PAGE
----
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olt bomb in action

If you weren’t able to stay up and catch last night’s Spring Training game, you’re in luck: the game was televised, and the three primary highlights you’d like to see are right here.

And, yup, all three are homers from Cubs prospects.

First, there was a deep bomb to center by MIKE OLT! (the video of which is currently not available to embed, but you can watch it here).

Then, there was a deep bomb to left by Javy Baez:

Then, there was another deep bomb to left by Mike Olt:

What I love even more than the homers? They were all deeeeeeep shots.

And a bonus video, because why not? Mike Olt ripping a single to left and scoring Albert Almora:

  • ssckelley

    Those home runs are fun to watch over and over.

  • Canadian Cubs Fan

    Wow! Great to wake up to these highlights this morning! All three were massive bombs. Hopefully a game like this will help Olt’s confidence and this is just the beginning.

    • CubChymyst

      Completely agree. Check bleacher nation early in the morning to see what happened last night, and get surprised by 3 home runs by young players. The Cubs might not be playoff bounded this season but they look like they will be fun to watch as prospects start to take over spots in the line up.

    • DocPeterWimsey

      Olt’s confidence isn’t an issue; his visual acuity is. Now, the ghost of Randy Wolf is not exactly MLB calibre pitching, but it does appear that Olt is picking up the ball well out of the pitcher’s hand.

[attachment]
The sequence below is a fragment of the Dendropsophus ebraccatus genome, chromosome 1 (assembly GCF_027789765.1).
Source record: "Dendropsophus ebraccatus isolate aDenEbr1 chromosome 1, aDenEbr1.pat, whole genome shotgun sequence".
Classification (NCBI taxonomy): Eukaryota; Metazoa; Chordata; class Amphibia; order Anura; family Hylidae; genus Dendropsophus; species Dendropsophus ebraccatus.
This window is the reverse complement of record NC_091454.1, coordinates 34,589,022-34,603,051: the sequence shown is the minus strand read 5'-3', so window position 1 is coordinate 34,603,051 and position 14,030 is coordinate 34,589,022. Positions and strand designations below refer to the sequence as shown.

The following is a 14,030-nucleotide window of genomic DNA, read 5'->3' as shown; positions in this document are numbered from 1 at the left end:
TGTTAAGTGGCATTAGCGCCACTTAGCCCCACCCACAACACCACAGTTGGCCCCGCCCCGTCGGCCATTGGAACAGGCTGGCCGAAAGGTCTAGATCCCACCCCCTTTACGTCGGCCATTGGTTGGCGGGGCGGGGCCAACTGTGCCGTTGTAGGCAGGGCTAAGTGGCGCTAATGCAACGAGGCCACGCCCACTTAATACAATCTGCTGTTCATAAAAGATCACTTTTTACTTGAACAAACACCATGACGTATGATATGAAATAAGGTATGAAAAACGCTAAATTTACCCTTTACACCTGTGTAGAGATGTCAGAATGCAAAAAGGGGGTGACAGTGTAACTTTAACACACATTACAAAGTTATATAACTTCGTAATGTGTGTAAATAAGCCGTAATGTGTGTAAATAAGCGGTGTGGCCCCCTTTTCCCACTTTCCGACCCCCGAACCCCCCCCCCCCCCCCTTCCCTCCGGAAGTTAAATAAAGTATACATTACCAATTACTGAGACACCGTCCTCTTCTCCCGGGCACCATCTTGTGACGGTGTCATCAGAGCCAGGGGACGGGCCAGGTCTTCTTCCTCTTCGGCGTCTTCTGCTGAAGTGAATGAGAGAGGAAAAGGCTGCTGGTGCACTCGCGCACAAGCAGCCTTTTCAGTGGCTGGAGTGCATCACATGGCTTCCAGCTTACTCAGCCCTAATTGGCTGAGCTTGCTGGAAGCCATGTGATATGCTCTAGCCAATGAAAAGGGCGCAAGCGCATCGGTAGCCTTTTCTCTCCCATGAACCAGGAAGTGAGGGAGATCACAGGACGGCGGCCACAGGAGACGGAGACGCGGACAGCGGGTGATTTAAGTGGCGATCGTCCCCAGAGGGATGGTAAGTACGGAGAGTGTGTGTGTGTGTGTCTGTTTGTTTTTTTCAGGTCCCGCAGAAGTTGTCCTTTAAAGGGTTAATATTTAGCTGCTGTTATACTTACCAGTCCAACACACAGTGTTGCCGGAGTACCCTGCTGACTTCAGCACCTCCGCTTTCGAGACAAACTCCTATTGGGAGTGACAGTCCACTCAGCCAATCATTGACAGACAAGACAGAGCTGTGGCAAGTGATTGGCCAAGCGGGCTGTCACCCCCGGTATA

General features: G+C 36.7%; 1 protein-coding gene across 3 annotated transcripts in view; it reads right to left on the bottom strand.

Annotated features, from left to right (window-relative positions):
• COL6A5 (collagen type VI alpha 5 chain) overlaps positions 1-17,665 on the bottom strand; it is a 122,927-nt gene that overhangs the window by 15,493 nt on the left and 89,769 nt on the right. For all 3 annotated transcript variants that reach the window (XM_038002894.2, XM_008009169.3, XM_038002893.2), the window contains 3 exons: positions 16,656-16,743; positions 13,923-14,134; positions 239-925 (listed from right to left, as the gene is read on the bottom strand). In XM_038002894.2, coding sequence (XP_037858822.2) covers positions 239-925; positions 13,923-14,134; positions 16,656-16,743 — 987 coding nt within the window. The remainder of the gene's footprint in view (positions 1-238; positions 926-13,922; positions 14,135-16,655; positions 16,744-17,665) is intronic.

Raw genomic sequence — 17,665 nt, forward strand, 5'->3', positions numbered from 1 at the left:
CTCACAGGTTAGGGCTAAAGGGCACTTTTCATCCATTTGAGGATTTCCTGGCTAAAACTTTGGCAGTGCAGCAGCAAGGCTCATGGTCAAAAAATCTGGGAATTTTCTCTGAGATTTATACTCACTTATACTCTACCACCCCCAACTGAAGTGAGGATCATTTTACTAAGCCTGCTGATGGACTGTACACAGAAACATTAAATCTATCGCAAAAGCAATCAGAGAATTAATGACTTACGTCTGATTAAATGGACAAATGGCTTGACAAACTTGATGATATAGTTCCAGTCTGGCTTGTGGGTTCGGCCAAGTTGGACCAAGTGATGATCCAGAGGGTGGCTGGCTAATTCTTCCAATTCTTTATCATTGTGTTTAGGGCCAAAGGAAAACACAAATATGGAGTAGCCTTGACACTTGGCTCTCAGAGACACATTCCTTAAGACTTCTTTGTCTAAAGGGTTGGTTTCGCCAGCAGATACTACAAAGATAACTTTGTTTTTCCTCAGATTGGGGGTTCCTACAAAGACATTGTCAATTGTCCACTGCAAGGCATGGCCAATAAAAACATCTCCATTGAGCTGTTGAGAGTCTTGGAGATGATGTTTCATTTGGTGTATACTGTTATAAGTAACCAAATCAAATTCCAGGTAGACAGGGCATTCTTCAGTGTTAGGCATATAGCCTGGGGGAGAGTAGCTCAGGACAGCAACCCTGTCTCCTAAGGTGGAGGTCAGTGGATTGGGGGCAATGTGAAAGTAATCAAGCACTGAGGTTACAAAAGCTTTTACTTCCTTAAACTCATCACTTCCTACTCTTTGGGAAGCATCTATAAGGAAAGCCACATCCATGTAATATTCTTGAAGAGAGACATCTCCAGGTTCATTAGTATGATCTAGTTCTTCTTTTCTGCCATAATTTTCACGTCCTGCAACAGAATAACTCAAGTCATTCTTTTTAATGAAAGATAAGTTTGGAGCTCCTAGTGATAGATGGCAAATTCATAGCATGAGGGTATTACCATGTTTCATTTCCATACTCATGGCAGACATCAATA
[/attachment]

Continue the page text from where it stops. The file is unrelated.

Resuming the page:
A healthy Olt is going to be the sort of guy that some fans call “inconsistent” because he will always have high K frequencies; however, he should walk his OBP up to an acceptable number and slug more than enough to make him a net gain over the other teams’ 3Bmen.

      • half_full_beer_mug

        I was actually as impressed with the single (off a right handed pitcher) as I was with the two home runs (both lefties) for that very reason. It appeared that in all three AB’s I saw he was picking up the ball well.

        Not so much for Kris Bryant’s AB in the 8th. He either got caught guessing and looked really bad or wasn’t picking the ball up at all.

      • ssckelley

        Outside of the 2 home runs he gave up that “ghost” did not look all that bad and I argue one of those blasts was not a bad pitch. The one Baez hit looked like it was up and on the outside corner of the plate, I still can’t believe he pulled it.

        Not sure why some here feel it is necessary to discount what they do, good hitters are supposed to hit bad pitching. I get it is only spring training, I get some of these pitchers they are facing will not make opening day rosters, but they are still facing professional pitching from players that must be good enough to get considered for opening day rosters. Last year Olt was struggling to hit these “ghost” pitchers in AAA, it is nice to see him having success this spring.

        • itzscott

          ssckelley –

          Couldn’t agree more.

          Love the armchair experts who poo-poo players when good stuff like this happens unless it’s against a HOF pitcher!

          • cms0101

            I don’t know if he was “poo-pooing” Olt as much as stating facts about what kind of player he is. That was a great game by Olt, and I hope it springboards him to the 25-man roster and starting at 3rd. But everything Doc said was accurate.